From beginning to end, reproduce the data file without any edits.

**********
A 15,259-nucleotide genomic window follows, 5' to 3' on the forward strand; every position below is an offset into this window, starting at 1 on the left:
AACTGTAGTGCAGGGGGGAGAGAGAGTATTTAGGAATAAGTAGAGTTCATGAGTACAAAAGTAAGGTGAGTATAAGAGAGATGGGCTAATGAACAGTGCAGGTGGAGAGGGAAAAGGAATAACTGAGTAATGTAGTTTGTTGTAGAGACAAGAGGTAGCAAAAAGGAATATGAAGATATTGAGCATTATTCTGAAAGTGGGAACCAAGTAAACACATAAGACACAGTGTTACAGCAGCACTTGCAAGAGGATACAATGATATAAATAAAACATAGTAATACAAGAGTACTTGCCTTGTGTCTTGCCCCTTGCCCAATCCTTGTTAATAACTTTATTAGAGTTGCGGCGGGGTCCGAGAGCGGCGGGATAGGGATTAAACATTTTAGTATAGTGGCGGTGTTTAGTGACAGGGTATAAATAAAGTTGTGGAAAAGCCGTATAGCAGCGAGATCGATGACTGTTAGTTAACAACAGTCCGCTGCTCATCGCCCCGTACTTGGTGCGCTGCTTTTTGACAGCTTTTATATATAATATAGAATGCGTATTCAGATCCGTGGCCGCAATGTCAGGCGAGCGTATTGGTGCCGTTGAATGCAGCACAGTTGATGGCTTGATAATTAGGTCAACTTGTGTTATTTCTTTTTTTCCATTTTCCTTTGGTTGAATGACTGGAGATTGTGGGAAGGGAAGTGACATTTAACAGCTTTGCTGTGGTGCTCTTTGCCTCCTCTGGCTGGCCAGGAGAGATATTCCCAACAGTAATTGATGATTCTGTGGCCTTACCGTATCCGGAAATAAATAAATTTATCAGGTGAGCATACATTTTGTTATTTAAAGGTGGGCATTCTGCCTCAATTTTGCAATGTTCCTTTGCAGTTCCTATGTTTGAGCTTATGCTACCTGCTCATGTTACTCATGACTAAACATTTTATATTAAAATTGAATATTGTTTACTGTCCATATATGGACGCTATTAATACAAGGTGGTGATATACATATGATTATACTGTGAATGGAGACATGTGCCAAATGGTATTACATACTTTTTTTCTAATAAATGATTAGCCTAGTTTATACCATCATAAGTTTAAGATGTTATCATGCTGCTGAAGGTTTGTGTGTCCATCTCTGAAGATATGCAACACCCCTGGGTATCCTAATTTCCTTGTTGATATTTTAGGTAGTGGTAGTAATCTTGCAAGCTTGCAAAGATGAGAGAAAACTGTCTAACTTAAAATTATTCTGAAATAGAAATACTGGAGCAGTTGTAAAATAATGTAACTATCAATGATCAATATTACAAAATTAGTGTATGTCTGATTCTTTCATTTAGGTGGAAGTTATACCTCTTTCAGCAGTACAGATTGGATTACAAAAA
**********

A 15,259-nucleotide genomic window follows, 5' to 3' on the forward strand; every position below is an offset into this window, starting at 1 on the left:
AACTGTAGTGCAGGGGGGAGAGAGAGTATTTAGGAATAAGTAGAGTTCATGAGTACAAAAGTAAGGTGAGTATAAGAGAGATGGGCTAATGAACAGTGCAGGTGGAGAGGGAAAAGGAATAACTGAGTAATGTAGTTTGTTGTAGAGACAAGAGGTAGCAAAAAGGAATATGAAGATATTGAGCATTATTCTGAAAGTGGGAACCAAGTAAACACATAAGACACAGTGTTACAGCAGCACTTGCAAGAGGATACAATGATATAAATAAAACATAGTAATACAAGAGTACTTGCCTTGTGTCTTGCCCCTTGCCCAATCCTTGTTAATAACTTTATTAGAGTTGCGGCGGGGTCCGAGAGCGGCGGGATAGGGATTAAACATTTTAGTATAGTGGCGGTGTTTAGTGACAGGGTATAAATAAAGTTGTGGAAAAGCCGTATAGCAGCGAGATCGATGACTGTTAGTTAACAACAGTCCGCTGCTCATCGCCCCGTACTTGGTGCGCTGCTTTTTGACAGCTTTTATATATAATATAGAATGCGTATTCAGATCCGTGGCCGCAATGTCAGGCGAGCGTATTGGTGCCGTTGAATGCAGCACAGTTGATGGCTTGATAATTAGGTCAACTTGTGTTATTTCTTTTTTTCCATTTTCCTTTGGTTGAATGACTGGAGATTGTGGGAAGGGAAGTGACATTTAACAGCTTTGCTGTGGTGCTCTTTGCCTCCTCTGGCTGGCCAGGAGAGATATTCCCAACAGTAATTGATGATTCTGTGGCCTTACCGTATCCGGAAATAAATAAATTTATCAGGTGAGCATACATTTTGTTATTTAAAGGTGGGCATTCTGCCTCAATTTTGCAATGTTCCTTTGCAGTTCCTATGTTTGAGCTTATGCTACCTGCTCATGTTACTCATGACTAAACATTTTATATTAAAATTGAATATTGTTTACTGTCCATATATGGACGCTATTAATACAAGGTGGTGATATACATATGATTATACTGTGAATGGAGACATGTGCCAAATGGTATTACATACTTTTTTTCTAATAAATGATTAGCCTAGTTTATACCATCATAAGTTTAAGATGTTATCATGCTGCTGAAGGTTTGTGTGTCCATCTCTGAAGATATGCAACACCCCTGGGTATCCTAATTTCCTTGTTGATATTTTAGGTAGTGGTAGTAATCTTGCAAGCTTGCAAAGATGAGAGAAAACTGTCTAACTTAAAATTATTCTGAAATAGAAATACTGGAGCAGTTGTAAAATAATGTAACTATCAATGATCAATATTACAAAATTAGTGTATGTCTGATTCTTTCATTTAGGTGGAAGTTATACCTCTTTCAGCAGTACAGATTGGATTACAAAAA